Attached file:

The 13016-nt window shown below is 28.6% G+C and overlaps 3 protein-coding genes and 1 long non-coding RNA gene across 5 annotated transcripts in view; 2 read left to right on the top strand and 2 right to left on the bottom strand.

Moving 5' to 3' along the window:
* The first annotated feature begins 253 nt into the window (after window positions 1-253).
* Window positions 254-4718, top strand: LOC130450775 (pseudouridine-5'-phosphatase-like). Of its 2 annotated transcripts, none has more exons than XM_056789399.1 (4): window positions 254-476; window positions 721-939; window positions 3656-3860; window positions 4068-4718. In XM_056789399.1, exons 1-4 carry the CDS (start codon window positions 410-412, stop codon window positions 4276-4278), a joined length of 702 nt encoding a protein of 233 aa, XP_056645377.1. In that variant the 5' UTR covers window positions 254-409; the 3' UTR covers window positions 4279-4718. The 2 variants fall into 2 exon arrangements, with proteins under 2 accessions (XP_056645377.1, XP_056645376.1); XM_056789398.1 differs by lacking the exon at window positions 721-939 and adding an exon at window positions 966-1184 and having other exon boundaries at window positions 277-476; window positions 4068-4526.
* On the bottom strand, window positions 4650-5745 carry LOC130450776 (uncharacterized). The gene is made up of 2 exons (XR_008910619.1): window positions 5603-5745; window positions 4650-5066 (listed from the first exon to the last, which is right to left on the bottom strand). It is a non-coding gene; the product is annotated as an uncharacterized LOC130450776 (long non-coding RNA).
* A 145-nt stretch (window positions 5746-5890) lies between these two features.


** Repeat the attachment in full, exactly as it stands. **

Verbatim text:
The 13016-nt window shown below is 28.6% G+C and overlaps 3 protein-coding genes and 1 long non-coding RNA gene across 5 annotated transcripts in view; 2 read left to right on the top strand and 2 right to left on the bottom strand.

Moving 5' to 3' along the window:
* The first annotated feature begins 253 nt into the window (after window positions 1-253).
* Window positions 254-4718, top strand: LOC130450775 (pseudouridine-5'-phosphatase-like). Of its 2 annotated transcripts, none has more exons than XM_056789399.1 (4): window positions 254-476; window positions 721-939; window positions 3656-3860; window positions 4068-4718. In XM_056789399.1, exons 1-4 carry the CDS (start codon window positions 410-412, stop codon window positions 4276-4278), a joined length of 702 nt encoding a protein of 233 aa, XP_056645377.1. In that variant the 5' UTR covers window positions 254-409; the 3' UTR covers window positions 4279-4718. The 2 variants fall into 2 exon arrangements, with proteins under 2 accessions (XP_056645377.1, XP_056645376.1); XM_056789398.1 differs by lacking the exon at window positions 721-939 and adding an exon at window positions 966-1184 and having other exon boundaries at window positions 277-476; window positions 4068-4526.
* On the bottom strand, window positions 4650-5745 carry LOC130450776 (uncharacterized). The gene is made up of 2 exons (XR_008910619.1): window positions 5603-5745; window positions 4650-5066 (listed from the first exon to the last, which is right to left on the bottom strand). It is a non-coding gene; the product is annotated as an uncharacterized LOC130450776 (long non-coding RNA).
* A 145-nt stretch (window positions 5746-5890) lies between these two features.